France’s slightly cobbled together back line, with doubts over selection at left back, Debuchy deputising for Sagna on the right and a smaller side overall featuring Nasri, Cabaye, Ribery etc. is surely exploitable in the air.
4. SETTING THE FULL BACKS FREE
Whether Blanc selects Nasri or Ben Arfa alongside Benzema and Ribery, it is vital England pin back France’s wide men. Both Johnson and Ashley Cole will thus be set with the task of turning their opponents round and making them think backwards.
This is something none of France’s attacking options are particularly comfortable with. And Milner in particular is adept at filling in as well as helping his defence, so full back is one area where Hodgson ought to allow his players slightly extra creative freedom.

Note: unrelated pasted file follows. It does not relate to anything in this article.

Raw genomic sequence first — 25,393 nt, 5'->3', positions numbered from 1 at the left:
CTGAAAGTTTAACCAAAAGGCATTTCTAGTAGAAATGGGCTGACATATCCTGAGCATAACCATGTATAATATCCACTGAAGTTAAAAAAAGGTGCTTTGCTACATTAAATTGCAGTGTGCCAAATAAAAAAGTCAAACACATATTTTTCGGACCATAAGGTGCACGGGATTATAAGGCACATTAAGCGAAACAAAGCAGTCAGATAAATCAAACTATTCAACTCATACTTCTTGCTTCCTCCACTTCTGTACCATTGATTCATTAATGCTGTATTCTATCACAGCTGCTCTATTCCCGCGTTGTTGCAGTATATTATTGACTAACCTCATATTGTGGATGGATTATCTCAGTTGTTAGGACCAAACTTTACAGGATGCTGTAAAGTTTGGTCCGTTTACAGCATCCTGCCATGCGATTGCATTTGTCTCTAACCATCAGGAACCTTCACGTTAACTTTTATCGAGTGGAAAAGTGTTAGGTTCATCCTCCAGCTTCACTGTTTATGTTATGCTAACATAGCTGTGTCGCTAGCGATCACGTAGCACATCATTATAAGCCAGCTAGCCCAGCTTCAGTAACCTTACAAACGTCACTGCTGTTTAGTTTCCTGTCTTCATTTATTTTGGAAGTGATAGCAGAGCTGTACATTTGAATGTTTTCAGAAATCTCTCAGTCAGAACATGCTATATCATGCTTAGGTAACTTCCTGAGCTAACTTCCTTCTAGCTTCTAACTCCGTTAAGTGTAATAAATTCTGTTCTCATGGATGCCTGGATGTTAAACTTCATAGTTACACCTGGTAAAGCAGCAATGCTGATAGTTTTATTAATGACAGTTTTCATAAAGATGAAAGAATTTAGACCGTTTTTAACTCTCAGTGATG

5. INJECTING PACE
Danny Welbeck’s opener against Belgium provided a blueprint for how England must approach Monday’s game. Hodgson’s banks of four soaked up Belgium’s pressure, before a marauding Gerrard pick pocketed Moussa Dembélé. Young and Welbeck did the rest, and it’s that kind of smash and grab England must look for if they are to trouble the French.
While Carroll may well start, the option of the United youngster remains, along with Theo Walcott and wildcard Alex Oxlade-Chamberlain. The latter two are perfect for troubling France’s full-backs while Welbeck can offer a different threat for France’s centre half pairing.
Can England set that five point plan in motion? Do you think Hodgson will select the line up above? Either way, England are slight underdogs @ 2.95 on Oddslife, while under 2.5 goals is @ 1.53 in what will be an edgy opening contest in Donetsk. Make your own FREE Match Prediction for this game!